Review bombing -- defined by Damian Rollison, director of market insights at SOCi, as "when a large group of unhappy consumers posts negative reviews about a business to dissuade others from purchasing from the company, tarnish a brand’s reputation and decrease its sales” -- became more prevalent as the United States headed into the midterm elections.
SOCi is a tech company used by multi-location brands including Taco John's and Marco's Pizza to reach local customers and audiences. “It frequently happens when a company takes an action that negatively impacts or upsets a group of people.”
Examples include changing a policy or taking a stance on highly charged political topics, events and movements such as gun rights and gun control, Black Lives Matter, affirmative action, or the overturning of Roe vs. Wade.
If left unchecked, Rollison said, review bombing can negatively impact a company’s online ratings and result in negative brand perception.
Rollison said to be aware of significant increases leading up to the U.S. elections and major events. Still, the threat of getting review bombed shouldn’t dissuade companies from taking a stance, especially if it reinforces a company’s core value or mission. It also shouldn’t stop a brand from implementing a meaningful company policy that they believe in and makes sense for their business.
Some 66% of Americans prefer brands that share their values, but social media is a more appropriate forum for political discussions in general.
Consumers are willing to use the space for reviews as a sounding board for their views, but reviews are a place for consumers to talk about their firsthand experiences with products and services, not take a political stand. They also are intended for companies to respond, engage and offer support.
“It is against every major search engine’s policy to write a review just because someone doesn’t like a company’s politics,” he said. “It’s possible for review bombing to temporarily impact star ratings if there is a sudden spike in one-star reviews. Algorithms and regulations exist to prevent and remove politically motivated reviews. If brands catch these reviews, they should report and flag them for removal."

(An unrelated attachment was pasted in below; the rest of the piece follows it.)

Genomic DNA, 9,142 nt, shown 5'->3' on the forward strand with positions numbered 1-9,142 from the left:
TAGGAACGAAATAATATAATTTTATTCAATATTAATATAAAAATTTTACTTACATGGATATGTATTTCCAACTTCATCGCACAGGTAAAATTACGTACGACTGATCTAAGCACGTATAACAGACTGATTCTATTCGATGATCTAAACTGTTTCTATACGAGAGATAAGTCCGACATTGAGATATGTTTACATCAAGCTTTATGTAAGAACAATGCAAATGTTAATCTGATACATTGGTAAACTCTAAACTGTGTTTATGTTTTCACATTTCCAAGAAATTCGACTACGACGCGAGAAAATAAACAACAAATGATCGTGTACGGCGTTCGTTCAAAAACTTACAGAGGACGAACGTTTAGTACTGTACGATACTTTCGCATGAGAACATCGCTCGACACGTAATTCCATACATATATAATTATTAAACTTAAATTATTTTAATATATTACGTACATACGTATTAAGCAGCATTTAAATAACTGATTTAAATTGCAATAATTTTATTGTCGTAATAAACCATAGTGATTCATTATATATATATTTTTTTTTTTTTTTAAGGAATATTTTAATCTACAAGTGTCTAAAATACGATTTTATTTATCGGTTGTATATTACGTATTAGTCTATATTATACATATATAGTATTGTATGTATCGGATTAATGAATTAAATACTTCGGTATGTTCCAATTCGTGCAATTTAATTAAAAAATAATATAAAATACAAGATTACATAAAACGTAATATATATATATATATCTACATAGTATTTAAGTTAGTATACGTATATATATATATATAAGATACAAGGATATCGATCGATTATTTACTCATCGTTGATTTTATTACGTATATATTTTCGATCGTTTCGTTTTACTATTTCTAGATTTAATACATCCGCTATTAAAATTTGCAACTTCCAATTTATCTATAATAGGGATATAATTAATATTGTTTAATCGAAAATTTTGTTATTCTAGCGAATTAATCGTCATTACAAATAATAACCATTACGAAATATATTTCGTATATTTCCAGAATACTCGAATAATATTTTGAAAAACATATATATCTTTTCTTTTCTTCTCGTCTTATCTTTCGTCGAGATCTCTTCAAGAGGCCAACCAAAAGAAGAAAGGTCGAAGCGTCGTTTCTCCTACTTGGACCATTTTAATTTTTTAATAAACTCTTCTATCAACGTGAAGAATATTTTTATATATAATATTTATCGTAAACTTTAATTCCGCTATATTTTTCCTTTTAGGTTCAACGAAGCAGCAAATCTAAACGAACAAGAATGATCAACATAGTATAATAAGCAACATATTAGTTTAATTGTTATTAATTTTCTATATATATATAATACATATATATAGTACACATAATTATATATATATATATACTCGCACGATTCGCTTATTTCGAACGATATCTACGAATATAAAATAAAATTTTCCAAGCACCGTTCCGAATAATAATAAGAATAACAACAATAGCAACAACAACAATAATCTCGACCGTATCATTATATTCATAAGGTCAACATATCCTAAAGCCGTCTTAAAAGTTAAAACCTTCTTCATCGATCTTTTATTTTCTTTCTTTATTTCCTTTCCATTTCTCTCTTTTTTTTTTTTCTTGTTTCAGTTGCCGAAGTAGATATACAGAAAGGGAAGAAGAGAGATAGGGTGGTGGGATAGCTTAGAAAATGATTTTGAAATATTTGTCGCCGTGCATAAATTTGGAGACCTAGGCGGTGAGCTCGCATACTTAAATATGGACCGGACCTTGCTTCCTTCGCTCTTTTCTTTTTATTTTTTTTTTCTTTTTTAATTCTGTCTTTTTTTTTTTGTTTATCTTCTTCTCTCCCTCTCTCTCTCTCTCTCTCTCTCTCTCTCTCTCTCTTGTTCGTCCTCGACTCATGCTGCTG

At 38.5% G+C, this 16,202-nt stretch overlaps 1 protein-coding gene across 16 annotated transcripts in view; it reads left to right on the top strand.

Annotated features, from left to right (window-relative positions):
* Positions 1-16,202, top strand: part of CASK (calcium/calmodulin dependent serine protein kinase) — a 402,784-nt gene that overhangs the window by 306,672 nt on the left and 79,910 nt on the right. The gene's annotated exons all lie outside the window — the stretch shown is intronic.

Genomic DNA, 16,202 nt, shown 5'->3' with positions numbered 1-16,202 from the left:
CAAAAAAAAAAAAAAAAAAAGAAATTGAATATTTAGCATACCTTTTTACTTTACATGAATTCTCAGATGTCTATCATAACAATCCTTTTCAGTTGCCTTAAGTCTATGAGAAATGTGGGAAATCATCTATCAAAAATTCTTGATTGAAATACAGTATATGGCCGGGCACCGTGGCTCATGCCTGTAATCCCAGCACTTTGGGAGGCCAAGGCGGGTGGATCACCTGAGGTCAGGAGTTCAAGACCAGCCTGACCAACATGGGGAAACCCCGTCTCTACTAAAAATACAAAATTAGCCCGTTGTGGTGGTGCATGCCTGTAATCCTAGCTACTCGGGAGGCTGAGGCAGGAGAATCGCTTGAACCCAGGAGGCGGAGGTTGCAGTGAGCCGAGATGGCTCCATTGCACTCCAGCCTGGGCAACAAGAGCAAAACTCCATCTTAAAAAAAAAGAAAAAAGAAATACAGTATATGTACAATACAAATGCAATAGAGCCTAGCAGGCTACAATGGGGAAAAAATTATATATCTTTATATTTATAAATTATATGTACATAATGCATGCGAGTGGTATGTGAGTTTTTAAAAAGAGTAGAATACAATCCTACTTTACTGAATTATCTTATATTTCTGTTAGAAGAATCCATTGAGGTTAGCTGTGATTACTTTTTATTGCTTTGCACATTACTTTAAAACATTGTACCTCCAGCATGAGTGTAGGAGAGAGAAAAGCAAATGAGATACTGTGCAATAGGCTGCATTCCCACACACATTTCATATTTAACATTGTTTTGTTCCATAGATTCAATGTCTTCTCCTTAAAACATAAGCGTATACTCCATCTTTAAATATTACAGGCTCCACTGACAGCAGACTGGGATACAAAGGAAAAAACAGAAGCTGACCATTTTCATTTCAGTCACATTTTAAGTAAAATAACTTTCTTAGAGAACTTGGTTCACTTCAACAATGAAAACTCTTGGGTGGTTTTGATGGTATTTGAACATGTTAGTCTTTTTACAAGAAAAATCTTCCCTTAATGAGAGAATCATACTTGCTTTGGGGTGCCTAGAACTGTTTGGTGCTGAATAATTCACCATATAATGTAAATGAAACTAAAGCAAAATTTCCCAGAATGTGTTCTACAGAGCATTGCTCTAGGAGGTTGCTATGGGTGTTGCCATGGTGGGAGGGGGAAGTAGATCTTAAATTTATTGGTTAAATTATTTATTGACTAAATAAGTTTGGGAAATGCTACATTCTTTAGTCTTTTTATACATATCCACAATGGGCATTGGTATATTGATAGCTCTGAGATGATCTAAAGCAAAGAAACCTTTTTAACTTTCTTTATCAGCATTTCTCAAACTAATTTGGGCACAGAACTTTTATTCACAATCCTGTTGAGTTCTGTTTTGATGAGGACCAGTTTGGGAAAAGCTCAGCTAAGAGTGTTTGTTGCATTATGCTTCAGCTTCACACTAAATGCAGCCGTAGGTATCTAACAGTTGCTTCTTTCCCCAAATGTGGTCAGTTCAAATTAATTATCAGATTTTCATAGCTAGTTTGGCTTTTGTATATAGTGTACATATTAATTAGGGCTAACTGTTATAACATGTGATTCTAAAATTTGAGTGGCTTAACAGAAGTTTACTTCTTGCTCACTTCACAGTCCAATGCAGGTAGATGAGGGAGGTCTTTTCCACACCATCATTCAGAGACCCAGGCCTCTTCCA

Rollison also had advice for businesses that experience review bombing. Marketers can take these proactive steps so the business is not left scrambling to get bad reviews removed.
Like marketers, search engines can proactively prepare for review bombing by being aware of possible triggering events ahead of time.
For example, before Roe v. Wade was overturned, Google preemptively disabled reviews for abortion clinics to prevent abusive practices, and monitored places that could more easily become targets, such as locations involved with elections, Rollison said. They did the same early on around the incidence of COVID.
Search engines use machine learning to check each review for potential policy violations before they are published.
Rollison said no automated system is designed to reject certain criteria can catch everything. This year there has been a significant challenge with Google attempting to weed out these reviews, including fake reviews. They have been capturing legitimate reviews, which is a problem.
“When controversy heats up and begins to manifest itself in reviews, the likelihood publishers will be more prepared to deal with it,” he said.